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Research Feature: Mapping the Genome of Nitrobacter winogradskyi
Posted: March 10, 2006
A team from Oregon State University and their colleagues has mapped the genome of a bacterium that plays a role in the global nitrogen cycle. The bacterium, called Nitrobacter winogradskyi, carries out nitrite oxidation – a process important for recycling nitrogen in soils and sewage treatment.
“This step of the nitrogen cycle is understudied at the genetic level,” says OSU microbiology PhD student Shawn Starkenburg. “Sequencing the genome for this bacterium provides a baseline to study this process in more detail.” Starkenburg, OSU faculty, Luis Sayavedra-Soto, Daniel Arp, and Peter Bottomley, and colleagues from the Department of Energy, the University of Louisville, and the University of Wisconsin report on their study in the March 2006 issue of Applied and Environmental Microbiology.
Mapping the genome was a multi-step process. The Department of Energy’s Office of Biological and Environmental Research carried out the initial sequencing at the Joint Genome Institute and provided funding for the project. Starkenburg then traveled to Lawrence Livermore National Labs to edit and fill in missing pieces in the genetic code. The next step was to identify individual genes and, if possible, determine their function. Starkenburg and his co-authors used computer programs to compare the gene sequences in the N. winogradskyi genome to genes with known functions in other organisms. “We tentatively assigned functions to about seventy percent of the bacterium’s 3143 genes,” said Starkenburg. For example, they identified and further characterized the genes that code for enzymes that give the bacterium its unique ability to oxidize nitrite.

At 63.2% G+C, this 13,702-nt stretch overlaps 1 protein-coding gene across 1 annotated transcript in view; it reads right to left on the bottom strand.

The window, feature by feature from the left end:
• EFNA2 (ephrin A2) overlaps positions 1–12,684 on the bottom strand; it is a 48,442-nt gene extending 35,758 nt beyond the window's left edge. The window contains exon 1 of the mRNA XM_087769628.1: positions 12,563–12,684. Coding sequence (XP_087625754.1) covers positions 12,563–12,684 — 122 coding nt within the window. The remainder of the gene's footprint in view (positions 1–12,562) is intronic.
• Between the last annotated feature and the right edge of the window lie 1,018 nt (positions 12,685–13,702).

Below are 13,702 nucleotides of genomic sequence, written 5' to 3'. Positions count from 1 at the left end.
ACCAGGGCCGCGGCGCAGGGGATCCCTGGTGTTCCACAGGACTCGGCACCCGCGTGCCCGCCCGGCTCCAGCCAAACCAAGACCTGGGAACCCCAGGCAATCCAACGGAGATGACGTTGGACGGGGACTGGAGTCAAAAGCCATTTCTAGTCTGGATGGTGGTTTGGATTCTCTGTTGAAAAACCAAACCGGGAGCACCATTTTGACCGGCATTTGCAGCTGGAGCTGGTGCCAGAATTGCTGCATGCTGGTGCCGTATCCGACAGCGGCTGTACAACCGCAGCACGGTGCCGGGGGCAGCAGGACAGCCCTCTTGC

Nitrite oxidation is an important process in both soils and wastewater treatment. It is part of the reaction sequence that converts ammonia, a toxic form of nitrogen produced by decaying plant and animal matter, into nitrate. In soils, this conversion makes nitrogen available to living things – nitrate is more readily taken up by plants than ammonia. In sewage treatment, the removal of ammonia prevents plant effluent from harming fish and other aquatic organisms. The ammonia to nitrate conversion is also a necessary first step for denitrification – a process used at some treatment plants to remove nitrate from plant effluent by converting it into nitrogen gas.
Starkenberg is a PhD candidate in microbiology and the recipient of a Subsurface Biosphere IGERT fellowship. Other authors on the study were Patrick Chain of the Joint Genome Institute and Lawrence Livermore National Laboratory; Luis Sayavedra-Soto, Peter Bottomley, and Daniel Arp of Oregon State University; Loren Hauser, Miriam Land, and Frank Larimer of Oak Ridge National Laboratory; Stephanie Malfatti of Lawrence Livermore National Laboratory; Martin G. Klotz of the University of Louisville; and William Hickey of the University of Wisconsin.
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